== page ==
Many of us know the numbers. $1.3 trillion in outstanding student debt. More than 40 million Americans, of all ages, coping with student loans.
But what does it really mean to be one of those borrowers? Death, Sex & Money, a podcast, focused on, you guessed it — death, sex and money — is exploring that question with two episodes this week. The show, from WNYC Studios, will feature borrowers from all across the country sharing the different ways student debt has impacted their lives.
The goal of the episodes — combined with an interactive map and other tools borrowers can use to explore and share student loan stories — is to illustrate the ways in which student debt has become an almost universal American experience, said Death, Sex & Money host, Anna Sale.
“We wanted people to see that they’re part of a big shift in how much education costs and how people are paying for it,” she said. “And then hopefully help them deal with it honestly.”
MarketWatch spoke with Sale about what she learned from talking to listeners about their debt, student loans’ relationship to sex and death, and more.
MarketWatch: How did you come up with the idea to do a show on student loans?
Anna Sale: We just had a sense that a lot of people were dealing with making student loan payments and it was changing the way adulthood starts in the U.S.
We asked our listeners a very open question: “Tell us about your student loans and how they’ve affected other decisions in your life?” It’s been completely overwhelming the response we’ve gotten from listeners.
More people have more student loans, but they still feel isolated and somewhat ashamed of having these payments. People were ready and wanting to share because they felt alone.
MW: Were there common ways the isolation that you’re describing played out among listeners?
Sale: There’s first the phenomenon of people feeling like they graduated from school and they start getting these student loan statements and bills and they’re like, “Oh God, this is not something I fully understood when I was taking on these loans.”
A lot of people have talked about not fully getting how much compound interest was going to cause them to not be able to keep up with the balance increasing or just how much longer it was going to take them to pay off.
The other thing we heard was this sense of basically imposter syndrome. People were writing in with stories of getting advanced degrees — so they have the appearance of success — and then they hardly have enough money to make it month to month because they have these enormous student loan bills.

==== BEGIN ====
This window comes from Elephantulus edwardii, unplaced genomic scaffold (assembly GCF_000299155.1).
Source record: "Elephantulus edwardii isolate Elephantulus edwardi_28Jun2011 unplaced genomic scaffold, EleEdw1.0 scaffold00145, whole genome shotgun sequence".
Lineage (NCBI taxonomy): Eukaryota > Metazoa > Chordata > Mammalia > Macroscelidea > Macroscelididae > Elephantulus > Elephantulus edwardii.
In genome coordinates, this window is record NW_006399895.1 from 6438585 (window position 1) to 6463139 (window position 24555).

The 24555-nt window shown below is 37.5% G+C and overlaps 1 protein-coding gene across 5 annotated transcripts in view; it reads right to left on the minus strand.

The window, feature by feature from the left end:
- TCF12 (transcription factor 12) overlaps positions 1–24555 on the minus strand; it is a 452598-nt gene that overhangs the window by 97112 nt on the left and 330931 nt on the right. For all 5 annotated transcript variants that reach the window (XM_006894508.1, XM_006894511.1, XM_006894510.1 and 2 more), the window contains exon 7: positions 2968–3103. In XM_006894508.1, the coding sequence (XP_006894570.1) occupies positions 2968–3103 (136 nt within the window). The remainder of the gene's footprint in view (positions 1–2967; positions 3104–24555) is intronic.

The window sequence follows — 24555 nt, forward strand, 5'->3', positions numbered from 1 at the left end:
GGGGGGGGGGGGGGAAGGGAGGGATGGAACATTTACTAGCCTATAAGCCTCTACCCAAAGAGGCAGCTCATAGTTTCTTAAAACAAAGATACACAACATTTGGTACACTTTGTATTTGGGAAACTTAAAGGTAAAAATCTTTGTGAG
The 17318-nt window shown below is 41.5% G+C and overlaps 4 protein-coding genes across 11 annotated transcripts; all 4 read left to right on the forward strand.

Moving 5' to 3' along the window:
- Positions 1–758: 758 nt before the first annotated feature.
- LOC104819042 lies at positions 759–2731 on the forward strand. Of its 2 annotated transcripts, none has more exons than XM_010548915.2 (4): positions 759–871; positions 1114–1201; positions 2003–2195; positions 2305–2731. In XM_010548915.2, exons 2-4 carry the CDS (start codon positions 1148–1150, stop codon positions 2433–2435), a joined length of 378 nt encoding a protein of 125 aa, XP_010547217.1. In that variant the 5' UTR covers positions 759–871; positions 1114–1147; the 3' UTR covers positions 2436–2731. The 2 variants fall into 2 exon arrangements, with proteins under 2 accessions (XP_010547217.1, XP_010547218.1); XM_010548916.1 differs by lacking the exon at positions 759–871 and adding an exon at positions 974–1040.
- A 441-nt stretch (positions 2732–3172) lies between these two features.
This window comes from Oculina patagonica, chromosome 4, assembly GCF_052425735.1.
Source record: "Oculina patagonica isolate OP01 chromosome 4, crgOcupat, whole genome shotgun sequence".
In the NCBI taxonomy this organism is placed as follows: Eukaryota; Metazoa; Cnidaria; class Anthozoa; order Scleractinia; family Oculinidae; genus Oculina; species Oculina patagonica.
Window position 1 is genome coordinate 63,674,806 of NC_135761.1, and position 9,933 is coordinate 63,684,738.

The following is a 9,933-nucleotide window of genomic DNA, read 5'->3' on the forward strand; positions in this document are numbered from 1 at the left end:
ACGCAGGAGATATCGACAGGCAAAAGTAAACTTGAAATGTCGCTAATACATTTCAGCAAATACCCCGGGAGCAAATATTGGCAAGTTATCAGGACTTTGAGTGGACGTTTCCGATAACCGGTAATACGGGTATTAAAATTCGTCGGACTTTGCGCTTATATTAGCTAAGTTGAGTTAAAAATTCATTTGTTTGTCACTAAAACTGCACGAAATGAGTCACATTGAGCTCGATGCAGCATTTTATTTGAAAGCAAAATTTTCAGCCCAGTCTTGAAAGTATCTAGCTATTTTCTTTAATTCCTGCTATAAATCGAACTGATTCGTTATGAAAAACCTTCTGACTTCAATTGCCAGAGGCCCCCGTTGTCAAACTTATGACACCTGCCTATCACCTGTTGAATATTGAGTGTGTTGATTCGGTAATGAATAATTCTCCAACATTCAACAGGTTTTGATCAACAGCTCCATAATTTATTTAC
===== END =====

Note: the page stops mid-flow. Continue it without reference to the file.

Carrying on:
One guy who is in the episode that comes out on Wednesday is a guy named Sharif. He is an immigrant from Bangladesh, ended up paying his way through college with student loans, became a chemical engineer.
It is an incredible story. But I interviewed him sitting in his car outside his office because no one he works with knows that he owes more than six figures in student loan debt. It looks like he’s successful, but he doesn’t feel like he’s any better off financially than he was before he went to school.
MW: How did the stories you heard from listeners match up with the narrative we generally hear in the media and elsewhere about student debt?
Sale: There is idea that if you hear young people complaining about student loan payments that like ‘Oh, you know, they took them out, they got educated, just buckle down and pay your student loan bills.’
On the one hand if you take out a loan, you’ve got to pay it back. But on the other hand … it feels like a really different landscape now. It’s not something that’s super easy to pay off in five to seven years to 10 years after college.
I don’t think we’ve adjusted how we talk about college to reflect the reality of how much it costs now.
I interview a senior in college and she talked about deciding finally to go to a state school instead of the elite private school that she got into because she looked at the numbers and thought, ‘I can’t take on so much debt.’ She said, “I think my mom feels worse about it because my mom feels like she hasn’t been able to provide me with the opportunity to go to the schools I really want to go to.”
Colleges, guidance counselors even financial aid counselors at colleges, no one is incentivized to go, “Hey hang on maybe you should think about what your monthly student loan payment is going to be when you’re 25, 26 years old.”
MW: How does student debt relate to some of the other themes — like sex and money — that you explore in the show?
Sale: We heard stories about people delaying marriage because they didn’t want to have joint incomes because their federal loan payments were based on their income.
We talked to one woman whose engagement ended up breaking off because her fiancé just couldn’t fathom having kids when she had the amount of student debt that she had.